FIG. 3 shows the apparatus according to the invention in which an auxiliary gear drive or power transmission 13 has been interposed between the power transmission device 14 and the heald drive shaft 16. The auxiliary gear or power transmission drive 13 will now be described in more detail with reference to FIGS. 4 and 5. FIG. 4 illustrates the normal forward power drive train 29 derived from the loom main shaft 17 to input drive shaft 14A and through the belt 18 now passing over a pulley 18B rigidly secured to a rotatably mounted shaft 20. A gear wheel 21 is rotatably mounted on the shaft 20. The gear wheel or pinion 21 has an axially facing coupling element 21A that may comprise, for example, an axially facing gear rim. According to the invention a coupling device 22 in the form of a bushing is mounted on the shaft 20 for axial displacement as indicated by the arrow 20A, but rigidly connected for rotation. Hence, the coupling device 22 rotates with the shaft 20. The coupling device 22 is also equipped with two coupling elements 22A facing axially in one direction and 22B facing axially in the opposite direction. An output shaft 23 rotatabiy mounted in the housing 24 is operatively connected to the heald drive shaft 16 and carries a gear wheel 25 having a radially facing pinion 25A and an axially facing coupling element such as a gear rim 25B. The coupling device 22 is shiftable axially by any suitable drive such as a pneumatic drive, a mechanical drive, or an electromagentic drive symbolically shown in FIG. 4 by the arrrow 20A.
FIG. 4 additionally shows a bypass gear section comprising a rotatably mounted by-pass shaft 26 carrying two by-pass pinions 27 and 28. The shaft 26 is rotatably mounted at 26A and 26B in the housing 24 parallel to the shafts 20 and 23.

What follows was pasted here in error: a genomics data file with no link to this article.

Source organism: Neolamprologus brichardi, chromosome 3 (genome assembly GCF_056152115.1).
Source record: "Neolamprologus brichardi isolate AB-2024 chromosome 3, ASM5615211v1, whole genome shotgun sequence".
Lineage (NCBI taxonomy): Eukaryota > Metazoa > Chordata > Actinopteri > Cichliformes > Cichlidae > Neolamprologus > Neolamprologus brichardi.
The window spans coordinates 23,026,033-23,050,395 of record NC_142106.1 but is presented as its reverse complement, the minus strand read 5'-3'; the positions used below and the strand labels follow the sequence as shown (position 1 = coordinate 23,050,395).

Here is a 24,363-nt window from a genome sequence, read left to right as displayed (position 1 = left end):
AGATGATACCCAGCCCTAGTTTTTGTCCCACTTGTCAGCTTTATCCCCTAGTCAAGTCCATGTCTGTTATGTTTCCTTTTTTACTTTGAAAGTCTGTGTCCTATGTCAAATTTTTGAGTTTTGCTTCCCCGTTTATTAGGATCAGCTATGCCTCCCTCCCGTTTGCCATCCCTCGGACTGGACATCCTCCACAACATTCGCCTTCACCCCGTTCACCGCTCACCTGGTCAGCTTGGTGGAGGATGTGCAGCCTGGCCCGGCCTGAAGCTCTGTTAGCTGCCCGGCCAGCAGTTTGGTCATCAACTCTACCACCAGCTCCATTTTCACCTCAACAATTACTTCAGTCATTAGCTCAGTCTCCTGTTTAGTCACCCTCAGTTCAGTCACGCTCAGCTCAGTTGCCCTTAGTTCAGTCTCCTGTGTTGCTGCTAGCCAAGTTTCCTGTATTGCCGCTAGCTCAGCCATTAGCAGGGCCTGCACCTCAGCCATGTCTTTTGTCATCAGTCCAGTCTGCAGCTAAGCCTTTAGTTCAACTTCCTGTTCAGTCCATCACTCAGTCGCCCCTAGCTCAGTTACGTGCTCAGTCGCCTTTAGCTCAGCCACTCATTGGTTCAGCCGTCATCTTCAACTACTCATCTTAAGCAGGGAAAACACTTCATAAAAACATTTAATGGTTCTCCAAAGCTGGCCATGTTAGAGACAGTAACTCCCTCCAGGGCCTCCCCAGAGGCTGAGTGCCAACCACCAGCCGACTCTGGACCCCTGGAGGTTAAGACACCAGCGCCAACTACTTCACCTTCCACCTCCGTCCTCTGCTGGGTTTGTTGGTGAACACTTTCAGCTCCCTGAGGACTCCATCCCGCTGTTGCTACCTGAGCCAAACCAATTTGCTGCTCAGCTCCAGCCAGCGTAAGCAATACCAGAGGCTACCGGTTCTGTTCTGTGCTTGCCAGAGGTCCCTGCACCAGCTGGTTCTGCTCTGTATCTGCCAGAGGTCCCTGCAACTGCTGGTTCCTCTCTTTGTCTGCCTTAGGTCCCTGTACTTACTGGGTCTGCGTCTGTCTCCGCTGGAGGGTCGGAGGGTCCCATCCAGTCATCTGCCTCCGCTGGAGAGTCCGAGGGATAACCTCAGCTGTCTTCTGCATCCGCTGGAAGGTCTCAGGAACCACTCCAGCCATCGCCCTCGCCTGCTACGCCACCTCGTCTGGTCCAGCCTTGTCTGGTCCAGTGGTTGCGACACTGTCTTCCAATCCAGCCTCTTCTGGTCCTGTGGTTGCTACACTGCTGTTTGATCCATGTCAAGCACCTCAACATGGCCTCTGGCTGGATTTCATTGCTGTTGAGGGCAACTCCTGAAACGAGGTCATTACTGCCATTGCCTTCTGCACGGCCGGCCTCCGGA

In the shown position of FIG. 4 which is the normal position when no faulty weft thread has been detected, the coupling device 22 in the form of a bushing is shifted to the left, whereby the coupling element or gear rim 22B engages the gear rim 25B of the gear wheel 25, thereby establishing the power transmission train 29 as shown in the forward direction. Thus, the gears 22B and 25B form first gears for the forward drive train 29. In FIG. 5 a different power train 30 is established in response to a signal generated by the detection of a faulty weft thread. Such detection is conventionally performed by a weft stop motion device also known as a weft monitor which causes the loom control to stop the weaving. The invention uses this signal to operate the coupling device 22. As shown, the coupling device 22 has been shifted to the right, whereby the gear rim 21A of the gear wheel 21 is engaged by the coupling element 22A such as another gear rim of the coupling device 22 so that now the power drive passes through the pinion 27 through the shaft 26, through the pinion 28, and through the pinion 25A into the shaft 23 and thus to the heald drive shaft 16. Depending on the axial position of the coupling device 22, either the forward transmission train 29 or a reverse transmission train 30 is established. In FIG. 4, the by-pass pinions 27 and 28 and pinion 25A just idle in parallel to the forward transmission drive train 29. In FIG. 5, the reverse transmission or drive train 30 with the by-pass pinions 27 and 28 is connected in series with the gear wheel 21 and the pinion 25A. More specifically, the reverse drive train 30 includes the second gears in the following sequence: 21A, 22A, 21, 27, 28, 25A.
The just described second gear wheels and pinions are so selected that the above mentioned step-up transmission ratios are accomplished. Thus, when the rotational sequences according to the invention are employed for the removal of a weft fault, the return rotation of the heald shaft 16 takes place with a higher r.p.m. than the r.p.m. of the reed drive shaft. As shown in FIGS. 4 and 5 the gears or coupling elements 21A, 22A and 22B, 25B are preferably axially facing gear rims.